A God of mercy and justice

“Then the Lord spoke to Moses: ‘Speak to the Israelites and tell them, “When you cross over the Jordan River into the land of Canaan, you must then designate some towns as towns of refuge for you, to which a person who has killed someone unintentionally may flee. And they must stand as your towns of refuge from the avenger in order that the killer may not die until he has stood trial before the community. These towns that you must give shall be your six towns for refuge.”’” (Numbers 35:9-13 NET).

God is a God of mercy. We can see this in his providing towns of refuge for the Israelites. These towns were so designated to allow someone who had accidentally killed another person to be safe from any ‘avenger’ who might come after them to take their life. If they were within these towns they were safe. In more recent years church buildings have often served this same purpose as a place of sanctuary.

Even the location of these six towns of refuge shows God’s mercy and concern for his people. Three were west of the Jordan River and three were on the east (Numbers 35:14-15). If we were to locate their probable locations on a map we would also see that they were positioned in way that anyone could quickly get to one of them.

God is also a God of justice. Once they were in the town there would be a hearing to determine whether the person was innocent of murder. Even without witnesses, the circumstances surrounding the death would determine whether this were an accidental death or intentional murder (see Numbers 35:16-24). If guilty, then the person would be put to death. Justice would be done.

But if the person were innocent, he was protected from anyone who wished to avenge the death. There was a condition: he had to remain in the town of refuge until the death of the high priest. If he were found outside the town, the avenger could take his life without being guilty of murder (see Numbers 35:25-29). As long as the person was in the town, they were safe. Once again, we see mercy.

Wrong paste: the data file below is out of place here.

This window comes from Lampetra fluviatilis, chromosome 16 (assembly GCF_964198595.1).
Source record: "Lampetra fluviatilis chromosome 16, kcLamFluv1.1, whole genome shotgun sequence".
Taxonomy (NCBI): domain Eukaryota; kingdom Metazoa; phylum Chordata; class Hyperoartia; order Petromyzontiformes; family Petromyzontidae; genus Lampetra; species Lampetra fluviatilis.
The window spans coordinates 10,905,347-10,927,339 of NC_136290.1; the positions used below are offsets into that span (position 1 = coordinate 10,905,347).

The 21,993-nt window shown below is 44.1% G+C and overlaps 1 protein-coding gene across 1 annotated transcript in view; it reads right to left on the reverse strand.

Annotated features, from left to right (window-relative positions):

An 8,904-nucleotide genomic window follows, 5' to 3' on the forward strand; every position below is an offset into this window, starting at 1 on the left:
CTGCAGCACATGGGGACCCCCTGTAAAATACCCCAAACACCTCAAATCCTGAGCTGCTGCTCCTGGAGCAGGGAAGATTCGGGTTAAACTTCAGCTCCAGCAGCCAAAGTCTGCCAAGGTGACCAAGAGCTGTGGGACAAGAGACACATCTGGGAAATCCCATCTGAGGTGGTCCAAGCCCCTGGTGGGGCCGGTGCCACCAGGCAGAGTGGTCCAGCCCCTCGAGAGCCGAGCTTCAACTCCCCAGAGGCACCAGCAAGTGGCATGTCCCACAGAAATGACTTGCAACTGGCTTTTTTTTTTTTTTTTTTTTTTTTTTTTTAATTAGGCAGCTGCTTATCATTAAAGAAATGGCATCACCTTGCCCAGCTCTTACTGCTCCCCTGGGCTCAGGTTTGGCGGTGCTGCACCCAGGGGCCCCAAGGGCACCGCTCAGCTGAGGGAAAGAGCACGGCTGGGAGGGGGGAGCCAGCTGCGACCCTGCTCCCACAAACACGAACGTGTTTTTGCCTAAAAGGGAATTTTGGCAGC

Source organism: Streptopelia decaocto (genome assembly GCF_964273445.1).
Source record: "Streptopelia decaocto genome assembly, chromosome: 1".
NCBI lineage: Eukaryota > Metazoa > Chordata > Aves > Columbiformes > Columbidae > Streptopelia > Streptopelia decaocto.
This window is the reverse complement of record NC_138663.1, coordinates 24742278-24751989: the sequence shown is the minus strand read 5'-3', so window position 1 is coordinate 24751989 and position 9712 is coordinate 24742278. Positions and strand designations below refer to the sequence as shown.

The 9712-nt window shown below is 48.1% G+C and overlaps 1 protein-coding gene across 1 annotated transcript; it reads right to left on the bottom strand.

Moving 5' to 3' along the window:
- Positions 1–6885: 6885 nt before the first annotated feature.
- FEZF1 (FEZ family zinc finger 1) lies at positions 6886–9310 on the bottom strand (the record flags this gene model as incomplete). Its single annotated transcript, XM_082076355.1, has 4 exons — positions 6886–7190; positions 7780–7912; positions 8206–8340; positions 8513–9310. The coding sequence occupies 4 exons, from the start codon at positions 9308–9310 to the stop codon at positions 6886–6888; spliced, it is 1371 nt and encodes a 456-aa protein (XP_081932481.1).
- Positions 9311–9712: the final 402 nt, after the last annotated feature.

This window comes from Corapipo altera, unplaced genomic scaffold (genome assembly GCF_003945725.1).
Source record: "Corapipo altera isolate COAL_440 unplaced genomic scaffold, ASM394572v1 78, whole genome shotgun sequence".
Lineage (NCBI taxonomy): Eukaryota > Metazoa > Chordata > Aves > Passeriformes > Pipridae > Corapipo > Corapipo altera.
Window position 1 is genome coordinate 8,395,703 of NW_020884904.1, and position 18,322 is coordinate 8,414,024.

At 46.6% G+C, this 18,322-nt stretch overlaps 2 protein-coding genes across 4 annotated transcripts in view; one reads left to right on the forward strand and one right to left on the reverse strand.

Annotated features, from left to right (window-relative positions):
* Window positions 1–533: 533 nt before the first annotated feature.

As Christians, we also experience God’s mercy and justice (and grace!). God remains a just God, which means that there had to be a price paid for our sin. Once we sin, we cannot undo it, we cannot erase it, we cannot take it back. We have sinned and have earned the wages of sin: death (Romans 6:23). But God has shown his mercy in giving us a free gift – eternal life. When we “obey from the heart that pattern of teaching you were entrusted to” we are then “freed from sin, you became enslaved to righteousness” (Romans 6:17-18).

God’s justice is served in that a price of blood was paid for our sin, through Jesus. God’s mercy is seen in that we are freed from sin to serve God. But there is a condition. Just as the innocent person had to remain in the town of refuge, we have to remain in Jesus. If we chose to turn our back on him and die in that condition, there is no more sacrifice for us (Hebrews 10:26). “But if we walk in the light as he himself is in the light, we have fellowship with one another and the blood of Jesus his Son cleanses us from all sin” (1 John 1:7).

The choice we must make: do we want God’s mercy or justice?

Readings for next week:
3 April – Numbers 35
4 April – Numbers 36
5 April – Deuteronomy 1:1-25
6 April – Deuteronomy 1:26-46
7 April – Deuteronomy 2

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Jon Galloway

After graduating from Freed-Hardeman College and teaching school for three years, as well as preaching for small congregations in West Tennessee, Jon & Arlene moved back to her home of Glasgow, Scotland. Since 1985 Jon has been involved in evangelistic work in the Glasgow area, currently serving the congregation in East Kilbride. They have three grown children. Besides writing 'Bible Bytes', Jon is also one of the editors of the "Christian Worker," a news magazine for congregations in the UK, and is a teacher and governor for the British Bible School.

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One thought on “A God of mercy and justice

  1. I have a few questions. What does it mean to walk in the light? Are we still in the light when we sin? Does God cover our sins if we are unaware of them? Does confession of sins mean to God or others?
    Having been Catholic for the past 27 years before I was baptized last September, I still have some confusion over Confession. As a Catholic, sins needed to be confessed to the priest but not necessarily to brothers and sisters. In the church of Christ, it’s confusing which sins are confessed only to God, and which sins need to be confessed to others.
    It seems to me that walking in the light means to confess to God. I’m sorry this seems complicated; I’m trying to figure it out, and may be thinking too much! 🙂

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